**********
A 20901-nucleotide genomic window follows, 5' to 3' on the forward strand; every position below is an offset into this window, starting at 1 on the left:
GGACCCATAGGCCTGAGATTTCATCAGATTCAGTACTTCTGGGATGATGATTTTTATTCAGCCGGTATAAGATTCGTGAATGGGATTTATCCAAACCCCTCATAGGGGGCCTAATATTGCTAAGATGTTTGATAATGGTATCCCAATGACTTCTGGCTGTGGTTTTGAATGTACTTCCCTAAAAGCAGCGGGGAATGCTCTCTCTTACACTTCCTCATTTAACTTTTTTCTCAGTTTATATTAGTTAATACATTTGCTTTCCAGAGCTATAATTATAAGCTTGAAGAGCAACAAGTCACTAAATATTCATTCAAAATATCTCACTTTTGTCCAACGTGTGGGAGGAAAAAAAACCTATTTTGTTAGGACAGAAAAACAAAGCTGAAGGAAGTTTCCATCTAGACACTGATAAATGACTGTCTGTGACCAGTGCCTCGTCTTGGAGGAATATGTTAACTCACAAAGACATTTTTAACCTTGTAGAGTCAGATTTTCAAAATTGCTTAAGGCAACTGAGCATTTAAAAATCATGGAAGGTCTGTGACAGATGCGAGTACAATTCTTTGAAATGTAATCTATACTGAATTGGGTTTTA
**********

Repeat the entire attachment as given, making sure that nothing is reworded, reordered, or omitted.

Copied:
A 20901-nucleotide genomic window follows, 5' to 3' on the forward strand; every position below is an offset into this window, starting at 1 on the left:
GGACCCATAGGCCTGAGATTTCATCAGATTCAGTACTTCTGGGATGATGATTTTTATTCAGCCGGTATAAGATTCGTGAATGGGATTTATCCAAACCCCTCATAGGGGGCCTAATATTGCTAAGATGTTTGATAATGGTATCCCAATGACTTCTGGCTGTGGTTTTGAATGTACTTCCCTAAAAGCAGCGGGGAATGCTCTCTCTTACACTTCCTCATTTAACTTTTTTCTCAGTTTATATTAGTTAATACATTTGCTTTCCAGAGCTATAATTATAAGCTTGAAGAGCAACAAGTCACTAAATATTCATTCAAAATATCTCACTTTTGTCCAACGTGTGGGAGGAAAAAAAACCTATTTTGTTAGGACAGAAAAACAAAGCTGAAGGAAGTTTCCATCTAGACACTGATAAATGACTGTCTGTGACCAGTGCCTCGTCTTGGAGGAATATGTTAACTCACAAAGACATTTTTAACCTTGTAGAGTCAGATTTTCAAAATTGCTTAAGGCAACTGAGCATTTAAAAATCATGGAAGGTCTGTGACAGATGCGAGTACAATTCTTTGAAATGTAATCTATACTGAATTGGGTTTTA